Bell further asserts that the alleged “tortious acts” took place, if at all, in Canada, not in Michigan, and emphasizes that the complaint alleges that the boiler was negligently designed and manufactured and does not allege any injury to person or property, but merely argues that the boiler is not usable in Michigan....
Proof alone that a non-resident caused an effect in Michigan that was foreseeable does not establish a relationship to Michigan such as to make it fair and reasonable to subject the non-resident to jurisdiction. (citation omitted)

Unless products of the manufacturer are distributed in this statute pursuant to its marketing system in such a manner and to such an extent that it can properly be said that the manufacturer has ‘purposefully avail[ed] itself of the privilege of conducting activities' within the state, it does not ordinarily have ‘substantial connection’ or requisite minimum contacts with the state justifying the exercise of long arm jurisdiction.

Would the case have come out differently if the shipment had not been FOB Ontario? What does FOB mean?

10) Now consider Chung v. NANA Development Corp., 783 F.2d 1124 (4th Cir. 1986). A Va. P goes to Alaska to buy reindeer horns from an Alaska D. P wants the horns to remain frozen. He requests that the D ship some of them to him in Va. When they arrive in Va. they are melted. P sues D in federal court in Va. PJ? Here is what the court said:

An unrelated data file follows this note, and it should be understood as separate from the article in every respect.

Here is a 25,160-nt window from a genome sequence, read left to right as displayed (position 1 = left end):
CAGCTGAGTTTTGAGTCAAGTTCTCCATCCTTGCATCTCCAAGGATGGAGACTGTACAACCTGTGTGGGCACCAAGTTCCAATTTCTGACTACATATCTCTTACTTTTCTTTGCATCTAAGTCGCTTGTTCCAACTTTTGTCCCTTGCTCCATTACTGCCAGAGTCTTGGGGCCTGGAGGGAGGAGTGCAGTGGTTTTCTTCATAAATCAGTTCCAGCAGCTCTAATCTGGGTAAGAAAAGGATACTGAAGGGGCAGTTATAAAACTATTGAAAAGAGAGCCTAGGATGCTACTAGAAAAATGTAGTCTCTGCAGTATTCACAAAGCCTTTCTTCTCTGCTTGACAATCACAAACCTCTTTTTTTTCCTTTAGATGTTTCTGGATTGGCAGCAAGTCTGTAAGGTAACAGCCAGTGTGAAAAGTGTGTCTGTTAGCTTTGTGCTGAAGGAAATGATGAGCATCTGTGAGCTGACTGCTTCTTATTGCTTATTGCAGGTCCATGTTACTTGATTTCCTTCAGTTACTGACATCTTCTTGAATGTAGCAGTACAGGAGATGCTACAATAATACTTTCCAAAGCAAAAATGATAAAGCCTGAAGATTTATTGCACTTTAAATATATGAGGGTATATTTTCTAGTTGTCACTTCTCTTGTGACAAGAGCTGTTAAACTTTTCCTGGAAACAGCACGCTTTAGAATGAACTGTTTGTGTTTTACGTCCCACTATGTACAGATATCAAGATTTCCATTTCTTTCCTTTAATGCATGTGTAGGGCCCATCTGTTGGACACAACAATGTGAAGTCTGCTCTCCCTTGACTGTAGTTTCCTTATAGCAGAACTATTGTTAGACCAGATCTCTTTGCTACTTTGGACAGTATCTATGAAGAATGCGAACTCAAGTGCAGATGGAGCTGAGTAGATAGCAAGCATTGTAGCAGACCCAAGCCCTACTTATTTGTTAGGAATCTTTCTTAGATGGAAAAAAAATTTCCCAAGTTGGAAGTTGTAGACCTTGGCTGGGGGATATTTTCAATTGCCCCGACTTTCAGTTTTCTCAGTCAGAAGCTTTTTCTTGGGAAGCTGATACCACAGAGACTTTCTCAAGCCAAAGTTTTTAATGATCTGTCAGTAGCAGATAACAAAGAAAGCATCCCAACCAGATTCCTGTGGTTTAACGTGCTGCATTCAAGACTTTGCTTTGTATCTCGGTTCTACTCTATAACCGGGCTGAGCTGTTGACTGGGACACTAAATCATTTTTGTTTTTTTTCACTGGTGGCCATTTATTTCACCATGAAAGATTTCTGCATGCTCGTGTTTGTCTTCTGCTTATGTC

The contact between NANA and Virginia in this case was hardly so purposeful that litigation in Virginia could have been reasonably foreseen. NANA's ties with Virginia are virtually nonexistent; entirely so, apart from this single transaction. Although it is true that a single contractual relationship may furnish a basis for jurisdiction, [cites McGee], the Court has expressly denied that an individual's contract with an out-of-state party can alone automatically establish sufficient minimum contacts. It is essential that the contract relied upon have a “substantial connection” with the forum state. [Cites McGee] ...